Meteorites Inc.


In addition to the silicaceous chondrules, chondrites contain variable amounts of free metal (Fe, Ni). Chondrites are subdivided into 3 main groups. In order of decreasing degree of oxidation of the iron (Fe) that they contain, these are: carbonaceous chondrites, ordinary chondrites, and enstatite chondrites.

Within each of these groups, chondrites are also classified according to their petrologic type; that is, on the basis of the degree of alteration (or alteration grade) to which they have been subjected on their parent body prior to arriving on Earth. This degree of alteration ranges from 1 to 6, grade 3 corresponding to the least altered state. The grade decreases from 3 to 1 as aqueous alteration (alteration by liquid water) intensifies, while the grade increases from 3 to 6 as thermal metamorphism (alteration by heating) increases. At grade 6, chondrites have undergone such intense heating and attendant recrystallization that chondrules may be almost completely obliterated. Carbonaceous chondrites have mostly undergone aqueous alteration (none are of grade higher than 4), while most ordinary and enstatite chondrites have undergone thermal metamorphism (none are of grade lower than 3).

Carbonaceous chondrites
Carbonaceous chondrites represent only 5.7% of all falls (just about like the irons). They are chemically the most oxidized of all chondrites. They contain virtually no free metal; all the Fe in them is oxidized. That is not to say that carbonaceous chondrites appear rusty. These meteorites typically display a very dark matrix, black to gray in color, containing relatively large amounts of carbon and other organic matter, including amino acids, the building blocks of proteins and thus of life on Earth. Their matrix also contains whitish irregular-shaped specks known as calcium-aluminum-rich inclusions (CAIs). The CAIs consist of minerals uncommon on Earth, with high concentrations of refractory elements such as titanium (Ti). Grains of interstellar material, including microscopic diamonds, have also been found in the matrix and chondrules of carbonaceous chondrites. The chondrules in carbonaceous chondrites are usually well-defined, but they may, in some (rare) cases, be altogether absent.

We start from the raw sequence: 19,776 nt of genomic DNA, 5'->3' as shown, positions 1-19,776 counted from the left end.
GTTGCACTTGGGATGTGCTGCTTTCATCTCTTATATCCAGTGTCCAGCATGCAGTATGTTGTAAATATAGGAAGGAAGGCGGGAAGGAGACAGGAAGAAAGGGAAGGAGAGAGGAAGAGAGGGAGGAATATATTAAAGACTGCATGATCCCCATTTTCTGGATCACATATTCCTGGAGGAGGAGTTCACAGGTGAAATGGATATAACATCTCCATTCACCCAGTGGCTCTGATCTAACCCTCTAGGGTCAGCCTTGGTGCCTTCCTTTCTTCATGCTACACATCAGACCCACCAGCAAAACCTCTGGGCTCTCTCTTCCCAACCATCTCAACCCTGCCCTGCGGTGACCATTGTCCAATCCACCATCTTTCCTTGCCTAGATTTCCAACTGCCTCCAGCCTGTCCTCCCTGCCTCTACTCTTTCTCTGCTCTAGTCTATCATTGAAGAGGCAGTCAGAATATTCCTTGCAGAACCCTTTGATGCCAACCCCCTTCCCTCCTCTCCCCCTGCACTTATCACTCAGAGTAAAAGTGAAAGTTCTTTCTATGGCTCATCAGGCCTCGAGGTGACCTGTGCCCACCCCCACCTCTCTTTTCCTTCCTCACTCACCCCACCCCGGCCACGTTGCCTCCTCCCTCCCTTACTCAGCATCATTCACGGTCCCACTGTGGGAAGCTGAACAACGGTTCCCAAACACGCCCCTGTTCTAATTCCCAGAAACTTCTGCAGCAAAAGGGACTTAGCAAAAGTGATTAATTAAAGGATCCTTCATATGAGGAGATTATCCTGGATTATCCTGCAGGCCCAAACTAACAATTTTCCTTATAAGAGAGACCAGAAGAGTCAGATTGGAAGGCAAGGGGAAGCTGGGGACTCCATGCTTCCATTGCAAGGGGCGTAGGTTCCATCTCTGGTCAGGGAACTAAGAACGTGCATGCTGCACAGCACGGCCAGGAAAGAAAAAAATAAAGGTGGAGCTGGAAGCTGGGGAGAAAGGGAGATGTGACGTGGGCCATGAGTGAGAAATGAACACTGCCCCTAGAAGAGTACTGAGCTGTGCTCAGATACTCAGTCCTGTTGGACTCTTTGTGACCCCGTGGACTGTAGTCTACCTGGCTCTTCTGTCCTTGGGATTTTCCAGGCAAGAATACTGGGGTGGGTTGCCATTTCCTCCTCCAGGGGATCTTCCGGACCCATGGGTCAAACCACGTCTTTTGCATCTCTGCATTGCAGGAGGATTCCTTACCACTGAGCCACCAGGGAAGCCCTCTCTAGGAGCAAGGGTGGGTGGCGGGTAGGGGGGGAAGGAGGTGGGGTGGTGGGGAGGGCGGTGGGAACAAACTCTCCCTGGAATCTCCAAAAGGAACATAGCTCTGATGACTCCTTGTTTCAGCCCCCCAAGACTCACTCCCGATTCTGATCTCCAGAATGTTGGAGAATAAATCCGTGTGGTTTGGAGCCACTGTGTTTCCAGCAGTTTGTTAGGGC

Carbonaceous chondrites are further subdivided into four subgroups, in two different ways: 1) with respect to elemental composition; b) by petrologic type. In the first case, the subdivision is based on differences in the abundance of so-called minor and trace elements (for instance calcium, potassium, iridium and zinc). The resulting four subgroups are designated CI, CM, CO and CV, after their typical representatives, the carbonaceous chondrites I, Murchison, Orgueil and V, respectively. In the second subdivision scheme, the carbonaceous chondrites are classified on a petrological (as opposed to compositional) basis more specifically according to their state of alteration. The resulting four subgroups are designated C1, C2, C3 and C4. As described earlier, grade 3 is the least altered of all. It should be emphasized that the alteration processes involved here took place on the parent bodies of the meteorites, not after their arrival on Earth. The fact that aqueous alteration has affected some carbonaceous chondrites is of fundamental importance: it implies that liquid water was available on their parent worlds. There is no simple correspondence between the compositional (elemental) subdivision and the petrologic subgroups.